Takeaway: Put the Human back into Human Resources
Later on in the day, Lucy Adams took to the stage and delivered her talk, Serve People, Not Processes: Why HR Must Change. Pointing out how mechanical HR has become, Lucy set out her guidelines to bring the individual back to center stage in the HR world.
Her manifesto, EACH (Employee, Adults, Consumer, Human), aims to renegotiate the role of HR today and transform it into one where respect and dialogue take front stage.
Employees, Lucy states, aren’t assets. They are people with individual needs and ideas. This is why a more tailored HR, one that addresses this fact, is paramount moving forward: universal doesn’t work for the individual.
HR has always been tied closely to finances, this idea too must shift. Instead, Lucy says we should begin to think of HR as the cousin of marketing. Employees, as consumers, have specific needs and, like marketing, HR must study what their own end-consumer wants if it is to remain relevant and effective.
Riding Giants: Re-Booting a Multinational Company’s OS Marius Swart
Takeaway: It Ain't Over Till It's Over
The final talk of the first day, Marius Swart of Henkel explained that digital transformation is never finished. Technology, culture and people, the three core elements he identifies behind the digital transformation, are always changing. His talk, Riding Giants: How To Re-Boot a Multinational Company’s Operating System, explained how.
Whilst digital illiteracy and lack of time are major barriers for companies hoping to achieve digital transformation quickly, Swart states that a proper use of data analytics, an agreement on the metrics you wish to impact, and growth in the budget over time as those metrics are reached, are all key in facilitating this change. Further to this, by ensuring that your IT is agile and prepared for change and that your talents are aware of the developing digital context, businesses can surf the wave of digital transformation. Just make sure to remember that there is always another wave on the horizon.
Parable: The Infinite Intelligence Of Plants Stefano Mancuso
Takeaway: Collaboration is Natural
Professor of botany Stefano Mancuso channeled his inner Immanuel Kant to explain how we only see what we want to see: in particular, plants. In his talk, The Infinite Intelligence Of Plants, Mancuso noted that we rarely focus on plants, nor their collaborative nature, even though they account for 99.7% of the world’s biomass – citing the absence of plants in prehistoric drawings as evidence of this long-standing phenomenon.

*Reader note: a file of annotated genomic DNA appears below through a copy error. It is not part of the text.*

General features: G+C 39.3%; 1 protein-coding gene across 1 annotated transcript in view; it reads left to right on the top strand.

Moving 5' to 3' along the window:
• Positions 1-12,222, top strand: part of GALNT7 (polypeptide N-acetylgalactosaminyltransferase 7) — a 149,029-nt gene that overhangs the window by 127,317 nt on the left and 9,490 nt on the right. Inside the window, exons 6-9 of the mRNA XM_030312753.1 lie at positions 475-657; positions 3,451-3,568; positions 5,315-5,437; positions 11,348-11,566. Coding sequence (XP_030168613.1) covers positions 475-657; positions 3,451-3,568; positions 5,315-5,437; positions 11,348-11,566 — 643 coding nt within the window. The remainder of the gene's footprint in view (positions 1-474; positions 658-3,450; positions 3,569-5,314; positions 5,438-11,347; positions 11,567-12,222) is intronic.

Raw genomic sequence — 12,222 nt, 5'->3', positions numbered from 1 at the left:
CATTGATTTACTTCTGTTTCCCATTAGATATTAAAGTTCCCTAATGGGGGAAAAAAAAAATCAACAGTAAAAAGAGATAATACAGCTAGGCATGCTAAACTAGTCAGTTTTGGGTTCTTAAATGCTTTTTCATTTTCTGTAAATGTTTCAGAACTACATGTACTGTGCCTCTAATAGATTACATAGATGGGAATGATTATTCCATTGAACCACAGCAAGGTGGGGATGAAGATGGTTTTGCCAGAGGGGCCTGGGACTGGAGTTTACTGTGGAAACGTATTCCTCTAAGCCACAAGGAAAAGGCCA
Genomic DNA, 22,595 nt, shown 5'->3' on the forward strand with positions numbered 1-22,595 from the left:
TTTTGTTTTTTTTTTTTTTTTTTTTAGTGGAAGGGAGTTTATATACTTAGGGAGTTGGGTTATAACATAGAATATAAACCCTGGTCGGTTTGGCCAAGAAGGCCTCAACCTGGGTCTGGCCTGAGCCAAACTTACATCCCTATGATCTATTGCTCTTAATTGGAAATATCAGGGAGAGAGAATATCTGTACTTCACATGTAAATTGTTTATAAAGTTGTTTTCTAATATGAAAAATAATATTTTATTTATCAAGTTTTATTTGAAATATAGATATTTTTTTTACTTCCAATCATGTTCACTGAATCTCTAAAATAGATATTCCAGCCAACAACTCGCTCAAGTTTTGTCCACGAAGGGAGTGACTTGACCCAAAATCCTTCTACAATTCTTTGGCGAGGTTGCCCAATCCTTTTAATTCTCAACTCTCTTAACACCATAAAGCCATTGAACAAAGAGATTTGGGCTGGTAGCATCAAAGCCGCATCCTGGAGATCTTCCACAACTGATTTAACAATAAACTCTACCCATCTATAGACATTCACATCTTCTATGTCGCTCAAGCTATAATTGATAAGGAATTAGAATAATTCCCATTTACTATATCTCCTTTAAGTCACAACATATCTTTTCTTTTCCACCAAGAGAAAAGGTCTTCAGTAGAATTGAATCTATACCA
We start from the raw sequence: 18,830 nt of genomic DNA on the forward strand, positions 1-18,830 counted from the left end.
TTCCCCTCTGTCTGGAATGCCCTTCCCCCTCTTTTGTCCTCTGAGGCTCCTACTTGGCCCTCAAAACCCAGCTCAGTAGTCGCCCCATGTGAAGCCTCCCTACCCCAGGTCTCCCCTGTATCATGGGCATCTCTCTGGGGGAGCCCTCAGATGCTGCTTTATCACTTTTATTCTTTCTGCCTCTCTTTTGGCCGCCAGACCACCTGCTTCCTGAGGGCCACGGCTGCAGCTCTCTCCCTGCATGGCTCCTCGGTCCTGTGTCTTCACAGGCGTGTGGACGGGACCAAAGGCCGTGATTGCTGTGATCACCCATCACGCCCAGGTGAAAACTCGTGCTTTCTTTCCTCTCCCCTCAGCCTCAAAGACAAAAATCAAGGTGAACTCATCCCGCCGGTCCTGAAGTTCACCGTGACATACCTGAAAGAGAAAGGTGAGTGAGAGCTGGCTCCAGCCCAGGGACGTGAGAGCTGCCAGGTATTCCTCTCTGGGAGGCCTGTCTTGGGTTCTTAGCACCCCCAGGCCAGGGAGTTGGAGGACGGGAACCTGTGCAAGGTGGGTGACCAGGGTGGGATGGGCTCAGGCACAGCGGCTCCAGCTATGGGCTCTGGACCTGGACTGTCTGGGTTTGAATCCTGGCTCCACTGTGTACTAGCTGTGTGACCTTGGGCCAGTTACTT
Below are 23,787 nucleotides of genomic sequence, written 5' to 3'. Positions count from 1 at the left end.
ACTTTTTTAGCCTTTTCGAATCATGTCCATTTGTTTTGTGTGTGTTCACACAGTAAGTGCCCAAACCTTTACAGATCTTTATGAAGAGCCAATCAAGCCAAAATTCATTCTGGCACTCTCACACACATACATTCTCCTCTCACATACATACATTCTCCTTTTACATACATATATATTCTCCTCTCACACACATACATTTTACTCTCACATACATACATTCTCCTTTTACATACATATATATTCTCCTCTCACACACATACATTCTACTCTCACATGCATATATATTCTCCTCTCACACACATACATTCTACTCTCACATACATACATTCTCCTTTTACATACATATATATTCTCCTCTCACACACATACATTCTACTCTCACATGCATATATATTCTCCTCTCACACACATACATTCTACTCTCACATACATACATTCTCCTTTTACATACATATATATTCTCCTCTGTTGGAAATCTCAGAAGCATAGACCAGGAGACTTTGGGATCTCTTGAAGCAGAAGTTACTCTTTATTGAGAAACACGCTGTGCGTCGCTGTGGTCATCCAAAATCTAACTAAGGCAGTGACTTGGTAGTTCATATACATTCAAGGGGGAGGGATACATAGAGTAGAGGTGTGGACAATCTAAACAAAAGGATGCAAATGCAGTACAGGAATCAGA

Why this is, he states, is simple – we barely notice that which our evolution deemed unnecessary for our survival. But plants are not something we cannot learn anything from. On the contrary, they not only live but are also capable of sensing their existence in relation to other plants and their surrounding – making collaboration a fundamental tool for their survival.
But that is not the only tool at their disposal, in fact, plants are able to produce sounds as well as localize roots effectively. This has been proven time and time again by slime mold studies which have demonstrated that plants, when given the right stimuli, will generate the most effective and streamlined solutions to problems such as reproducing the transport networks of various cities across the world.
Mancuso’s point is that these living systems are highly intelligent and worthwhile of our attention. Until now, we have failed to see how we could possibly learn lessons from our inanimate neighbors because our evolution was rapidly different. However, with the emergence of distributed organizational structures (a common theme throughout nature), our ideas of animalistic hierarchies in the workplace are fast becoming outdated.
Talk: How Technologies Change Collaboration Mark Van Rijmenam
Takeaway: Digest the Data
Data is the new oil is the popular mantra of the moment. But what uses is oil if it is unable to be refined? In his talk, Come Together: How Technologies Change Collaboration, Mark Van Rijmenam pointed out that the deluge of data companies are now flooded with each day is useless if it cannot be harnessed in a smart, effective way.
How should companies deal with this problem going forward? Van Rijmenam suggests that in face of the approaching reality that by 2015 we will interact with a connected device every 18 seconds, companies who wish to be innovative must reject silo culture and instead focus on collaboration and the mixing of data in real time to react to their context innovatively.
Parallel to this change is the structure and framework that ensures that it can be achieved on the ground. Citing IBM as an example, Van Rijmenam detailed how they effectively imbued their organization with transparency by utilizing data in a new way. Blockchain is another example: with tools such as smart contracts allowing us to move into a system where trust, decision making, and governance are solved with cryptography, code, and reciprocity. Cryptography, for example, enables us to create new forms of identity, personal, private, persistent, portable and protected.
Van Rijmenam finished by reminding us that there are many layers to the digital transformation and that businesses cannot simply rest on their laurels moving forward. Instead, companies must utilize the many existing and emerging tools available and turn their organization into entities built on trust and decentralization – hallmarks of any innovative organization.
Talk: Keep it Small, Keep it Simple Jos De Blok
Takeaway: Problems are Opportunities